After a couple of attempts they manage to get one end of the rope wrapped around a railing. Instead of having the lightest person climb up, the heavier Zach attempts to climb, he pulls himself up and his fingers brush the gunwale but the makeshift rope rips apart as he is too heavy. The group are now naked and have only a partial swim suit rope. Meanwhile, James goes underwater, messes with the prop, in an attempt to remove it and use it, but he drops the knife, he swims down after it and manages to catch it desperately panicking under water, tries to swim for the surface. As he swims back up he crashes into the bottom of the boat, is knocked unconscious, he resurfaces blood trickling out his head with an obvious skull fracture. Zach starts stabbing the boat to climb back up. Dan tries to stop him. Fearing that sharks will be attracted by the blood, the now hysterical Michelle begins to swim away, but sinks underwater. Dan sees her lifeless body drifting underwater, he dives after her, but he can't reach her, her body disappears into the depths.

After some time, Zach dies from blood loss in Lauren's arms. She reluctantly lets go of his body. Out of guilt, Dan admits. After much waiting, Lauren says she refuses to die treading water and attempts to swim back to shore to find help, her fate after this is unknown. That night, during a rainstorm, James dies from his head injury. Dan unsuccessfully searches underwater for the knife, he slams his mask on the hull in frustration and the lens pops out. Remembering Zach's attempt with the knife, Dan uses it to wedge in the crevice of the side door for the ladder, giving him a handhold. Amy climbs over his shoulders stepping onto his hand wrapped around the lens, causing him to scream as his hand bleeds more and manages to grab the gunwale and pull herself back on board. Once on board, she tends to her baby, Sarah. Amy notices Dan swimming away to drown out of guilt, she jumps back in to save him, reminding her of when she attempted to save her father in the same manner, at a young age. The next morning, a fishing boat approaches the yacht, notices the lowered ladder and life ring still floating in the water - no one had pulled them in.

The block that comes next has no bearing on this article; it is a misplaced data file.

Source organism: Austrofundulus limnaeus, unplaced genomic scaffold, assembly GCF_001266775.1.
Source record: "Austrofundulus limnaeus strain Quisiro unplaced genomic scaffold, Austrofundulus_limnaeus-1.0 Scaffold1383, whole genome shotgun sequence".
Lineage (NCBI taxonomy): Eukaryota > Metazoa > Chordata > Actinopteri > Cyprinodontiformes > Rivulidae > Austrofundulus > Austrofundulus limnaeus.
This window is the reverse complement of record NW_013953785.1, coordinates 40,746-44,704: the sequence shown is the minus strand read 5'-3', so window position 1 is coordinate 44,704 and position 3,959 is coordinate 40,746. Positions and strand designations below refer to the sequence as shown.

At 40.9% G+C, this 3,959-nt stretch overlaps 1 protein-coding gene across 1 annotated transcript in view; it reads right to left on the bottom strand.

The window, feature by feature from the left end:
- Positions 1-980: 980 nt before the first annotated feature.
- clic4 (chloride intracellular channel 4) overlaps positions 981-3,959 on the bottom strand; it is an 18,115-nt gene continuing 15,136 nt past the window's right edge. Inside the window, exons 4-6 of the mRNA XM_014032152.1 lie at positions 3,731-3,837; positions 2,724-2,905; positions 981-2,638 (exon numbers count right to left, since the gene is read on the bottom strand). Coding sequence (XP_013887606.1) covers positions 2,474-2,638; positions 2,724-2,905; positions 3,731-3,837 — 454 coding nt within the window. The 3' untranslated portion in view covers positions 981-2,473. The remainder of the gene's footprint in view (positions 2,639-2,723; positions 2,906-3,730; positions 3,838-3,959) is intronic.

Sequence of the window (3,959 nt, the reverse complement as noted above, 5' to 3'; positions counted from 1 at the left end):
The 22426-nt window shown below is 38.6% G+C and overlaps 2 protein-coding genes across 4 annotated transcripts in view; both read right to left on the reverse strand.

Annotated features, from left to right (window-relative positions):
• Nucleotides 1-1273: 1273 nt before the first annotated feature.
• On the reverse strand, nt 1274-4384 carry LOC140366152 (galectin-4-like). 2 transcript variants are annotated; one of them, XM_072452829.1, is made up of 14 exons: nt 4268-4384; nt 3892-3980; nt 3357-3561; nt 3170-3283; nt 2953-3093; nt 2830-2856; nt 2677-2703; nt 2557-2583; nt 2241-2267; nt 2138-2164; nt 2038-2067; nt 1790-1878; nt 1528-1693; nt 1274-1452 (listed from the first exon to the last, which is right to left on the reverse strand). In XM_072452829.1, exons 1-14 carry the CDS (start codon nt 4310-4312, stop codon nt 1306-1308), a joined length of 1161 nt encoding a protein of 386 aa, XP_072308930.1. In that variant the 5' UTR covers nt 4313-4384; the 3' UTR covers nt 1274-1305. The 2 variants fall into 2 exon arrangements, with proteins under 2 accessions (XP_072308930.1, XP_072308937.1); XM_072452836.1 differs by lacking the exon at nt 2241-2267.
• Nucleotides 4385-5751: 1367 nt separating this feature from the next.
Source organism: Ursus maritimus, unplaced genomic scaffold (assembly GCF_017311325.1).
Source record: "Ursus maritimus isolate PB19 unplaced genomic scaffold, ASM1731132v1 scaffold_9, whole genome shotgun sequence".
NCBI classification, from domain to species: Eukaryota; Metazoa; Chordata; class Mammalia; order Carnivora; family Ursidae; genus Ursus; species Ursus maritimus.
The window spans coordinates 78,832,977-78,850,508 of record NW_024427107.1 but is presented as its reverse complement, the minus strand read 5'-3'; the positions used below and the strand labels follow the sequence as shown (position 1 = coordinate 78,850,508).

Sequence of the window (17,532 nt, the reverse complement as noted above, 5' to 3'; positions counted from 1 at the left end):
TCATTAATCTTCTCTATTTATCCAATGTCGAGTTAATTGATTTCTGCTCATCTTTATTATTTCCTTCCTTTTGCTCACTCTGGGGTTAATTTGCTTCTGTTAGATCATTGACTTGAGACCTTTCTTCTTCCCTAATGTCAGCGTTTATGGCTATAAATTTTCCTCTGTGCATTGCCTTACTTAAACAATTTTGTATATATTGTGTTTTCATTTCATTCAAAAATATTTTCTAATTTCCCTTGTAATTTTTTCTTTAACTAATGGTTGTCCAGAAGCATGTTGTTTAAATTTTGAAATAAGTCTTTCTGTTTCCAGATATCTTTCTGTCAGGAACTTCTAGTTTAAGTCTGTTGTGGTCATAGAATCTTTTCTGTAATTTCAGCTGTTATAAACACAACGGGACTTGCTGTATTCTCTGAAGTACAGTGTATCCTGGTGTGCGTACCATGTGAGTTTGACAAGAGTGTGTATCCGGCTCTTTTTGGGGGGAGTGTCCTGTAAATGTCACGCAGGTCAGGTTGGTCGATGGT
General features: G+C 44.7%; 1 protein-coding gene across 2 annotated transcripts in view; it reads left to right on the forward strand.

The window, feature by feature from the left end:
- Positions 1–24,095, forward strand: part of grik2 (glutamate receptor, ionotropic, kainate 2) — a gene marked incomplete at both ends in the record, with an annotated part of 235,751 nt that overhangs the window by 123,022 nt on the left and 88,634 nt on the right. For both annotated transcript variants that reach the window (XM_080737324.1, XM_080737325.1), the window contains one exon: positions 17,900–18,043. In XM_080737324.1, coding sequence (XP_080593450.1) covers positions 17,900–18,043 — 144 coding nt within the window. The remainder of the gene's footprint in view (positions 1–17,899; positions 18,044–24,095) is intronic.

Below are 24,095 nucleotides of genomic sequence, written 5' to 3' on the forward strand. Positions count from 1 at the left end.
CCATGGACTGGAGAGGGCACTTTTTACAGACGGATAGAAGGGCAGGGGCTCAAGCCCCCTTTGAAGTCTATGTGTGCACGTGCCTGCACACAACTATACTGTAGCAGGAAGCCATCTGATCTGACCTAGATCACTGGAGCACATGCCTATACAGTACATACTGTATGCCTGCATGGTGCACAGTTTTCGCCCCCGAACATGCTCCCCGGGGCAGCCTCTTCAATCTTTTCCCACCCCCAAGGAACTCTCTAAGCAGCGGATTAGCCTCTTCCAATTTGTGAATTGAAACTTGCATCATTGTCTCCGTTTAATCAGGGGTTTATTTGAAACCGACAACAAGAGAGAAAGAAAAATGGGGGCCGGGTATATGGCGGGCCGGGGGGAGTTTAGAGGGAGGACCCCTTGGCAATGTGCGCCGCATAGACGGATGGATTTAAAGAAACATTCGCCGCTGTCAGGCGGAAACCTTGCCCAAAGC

The yacht appears empty except for the sound of Sarah crying on the lower deck. The film cuts to Amy looking around appearing heartbroken. Dan is shown lying face down on the boat with a towel covering his lower half either sleeping or dead. Susan May Pratt as Amy Alexandra Raach as young Amy Eric Dane as Dan Richard Speight Jr. as James Niklaus Lange as Zach Ali Hillis as Lauren Cameron Richardson as Michelle Wolfgang Raach as Amy's father Open Water 2: Adrift received mixed reviews from critics. Review aggregate website Rotten Tomatoes gave the film an overall score of 40% based on 10 reviews. In the United Kingdom, the film opened at 327 theaters, grossing £337,474, averaging £1,033 per theater. 123 theaters dropped the film for the second weekend, its ticket sales declined by 75 percent, making £85,541, averaging £419. During the third weekend, the film's sales tumbled 90 percent after 183 more theaters dropped it, making £8,896; the fourth weekend brought an addit

Paul Scott (comics)

Paul Scott, sometimes known as Paul von Scott, is a British comics writer and games designer, active in the British small press comics scene. Paul attended the University of Birmingham, he produces Solar Wind as well Big War Comic, Sunny For Girls and Warlock Holmes. In addition he has written for various other small press publications including FutureQuake, Something Wicked, The End Is Nigh and Starscape, he now runs Midlam Miniatures. 2004: Won "Best British Independent Comic" National Comics Award for Solar Wind. 2006: Nominated for "Best British Black and White Comic" Eagle Award for Solar Wind Midlam Miniatures website Official website Interview at 2000AD Review Omnvistascope Model 1 review, Comics Bulletin